Sunday 16 June 2019

Flotation nation: loan sales and IPOs in a year when the crash was finally over

Investors in the likes of AIB, Eir and Irish bonds show Ireland's no longer the preserve of debt funds trading off our distress.

Ardagh Group chairman Paul Coulson rings the New York Stock Exchange bell to mark his company’s IPO. Photo: AP Photo/Richard Drew
Ardagh Group chairman Paul Coulson rings the New York Stock Exchange bell to mark his company’s IPO. Photo: AP Photo/Richard Drew

Gretchen Friemann

Ireland caught the attention of global capital markets this year, and for a change not just for the deleveraging loans frenzy that characterised the aftermath of the crash.

While private equity funds seeking big returns for risky assets are still a feature, the persistent vigour and dynamism of the domestic economy this year also attracted in the kind of staid, boring investors more concerned on having their capital returned than the return on capital.

Deirdre Somers, CEO of the Irish Stock Exchange; AIB chief executive Bernard Byrne; and the bank’s chairman, Richard Pym, as AIB returned to normal trading on the Dublin and London markets in a €3.4bn listing which was Europe’s largest this year. The exchange itself was sold later in the year. Picture by Shane O'Neill, SON Photographic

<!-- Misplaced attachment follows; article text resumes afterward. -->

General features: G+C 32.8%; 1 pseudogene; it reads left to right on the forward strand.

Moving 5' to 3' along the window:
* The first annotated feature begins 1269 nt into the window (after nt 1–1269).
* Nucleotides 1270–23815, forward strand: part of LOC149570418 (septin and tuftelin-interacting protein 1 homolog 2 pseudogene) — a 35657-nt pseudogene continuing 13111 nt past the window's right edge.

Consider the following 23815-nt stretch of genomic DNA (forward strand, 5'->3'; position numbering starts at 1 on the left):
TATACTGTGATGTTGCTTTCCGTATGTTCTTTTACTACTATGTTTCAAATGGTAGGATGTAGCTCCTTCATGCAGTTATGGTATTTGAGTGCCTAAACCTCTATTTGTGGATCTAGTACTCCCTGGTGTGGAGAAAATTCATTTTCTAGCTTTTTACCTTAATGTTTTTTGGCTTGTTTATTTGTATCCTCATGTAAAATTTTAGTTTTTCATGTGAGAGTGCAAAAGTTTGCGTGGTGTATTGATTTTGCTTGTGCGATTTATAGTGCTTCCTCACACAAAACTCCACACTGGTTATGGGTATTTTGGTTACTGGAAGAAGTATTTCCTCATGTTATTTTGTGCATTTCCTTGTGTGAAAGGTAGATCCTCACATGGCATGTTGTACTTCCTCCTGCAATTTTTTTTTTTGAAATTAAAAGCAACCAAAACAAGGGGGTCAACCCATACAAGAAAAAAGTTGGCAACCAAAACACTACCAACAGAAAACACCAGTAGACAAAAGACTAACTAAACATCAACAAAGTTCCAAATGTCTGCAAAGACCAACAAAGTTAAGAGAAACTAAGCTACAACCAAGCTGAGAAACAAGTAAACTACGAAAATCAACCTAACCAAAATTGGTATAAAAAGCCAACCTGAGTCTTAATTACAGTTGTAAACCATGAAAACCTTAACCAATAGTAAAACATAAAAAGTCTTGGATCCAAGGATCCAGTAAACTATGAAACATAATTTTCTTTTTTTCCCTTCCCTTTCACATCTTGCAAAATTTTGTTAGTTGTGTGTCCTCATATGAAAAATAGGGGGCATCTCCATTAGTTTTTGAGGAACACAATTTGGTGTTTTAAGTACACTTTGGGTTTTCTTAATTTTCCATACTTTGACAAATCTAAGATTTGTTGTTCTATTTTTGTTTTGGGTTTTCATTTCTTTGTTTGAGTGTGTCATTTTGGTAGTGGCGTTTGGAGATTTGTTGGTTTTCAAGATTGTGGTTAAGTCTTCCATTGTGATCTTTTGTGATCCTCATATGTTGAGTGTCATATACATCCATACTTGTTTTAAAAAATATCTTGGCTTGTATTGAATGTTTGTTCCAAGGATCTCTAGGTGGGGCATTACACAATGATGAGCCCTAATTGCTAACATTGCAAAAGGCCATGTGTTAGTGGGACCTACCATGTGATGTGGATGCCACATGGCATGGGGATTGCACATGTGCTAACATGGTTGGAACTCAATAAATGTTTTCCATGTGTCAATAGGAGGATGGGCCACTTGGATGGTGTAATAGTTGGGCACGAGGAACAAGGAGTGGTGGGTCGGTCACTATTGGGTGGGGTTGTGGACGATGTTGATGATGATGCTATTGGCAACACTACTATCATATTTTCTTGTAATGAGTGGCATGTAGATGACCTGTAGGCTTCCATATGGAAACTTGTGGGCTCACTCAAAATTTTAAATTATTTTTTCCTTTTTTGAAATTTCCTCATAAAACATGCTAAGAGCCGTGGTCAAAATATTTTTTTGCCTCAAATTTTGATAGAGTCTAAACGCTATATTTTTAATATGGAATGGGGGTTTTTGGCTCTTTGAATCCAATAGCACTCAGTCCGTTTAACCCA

Deirdre Somers, CEO of the Irish Stock Exchange; AIB chief executive Bernard Byrne; and the bank’s chairman, Richard Pym, as AIB returned to normal trading on the Dublin and London markets in a €3.4bn listing which was Europe’s largest this year. The exchange itself was sold later in the year. Picture by Shane O'Neill, SON Photographic

Two emblematic deals of that trend were the part-privatisation of AIB and the Government's first negative-yield bond sale.

Despite the uncertainty of Brexit, 2017 marked the culmination of a gradual shift, with painful financial restructuring giving way to "normalised" trading.

The year began with a long-awaited IPO and closed with a final twist in the endless Eir saga.

Ardagh Group, now a global giant in the metal and glass packaging industry, debuted on the New York Stock Exchange in March, pricing at $19, the upper end of its valuation range.

The New Year should see the spotlight on Bank of Ireland with Francesca McDonagh at the helm and a ramp-up of activity. Picture: Arthur Carron
The New Year should see the spotlight on Bank of Ireland with Francesca McDonagh at the helm and a ramp-up of activity. Picture: Arthur Carron

The $307.8m deal, which represented just a 7pc sliver of the conglomerate, was preceded by a $2.2bn debt raise.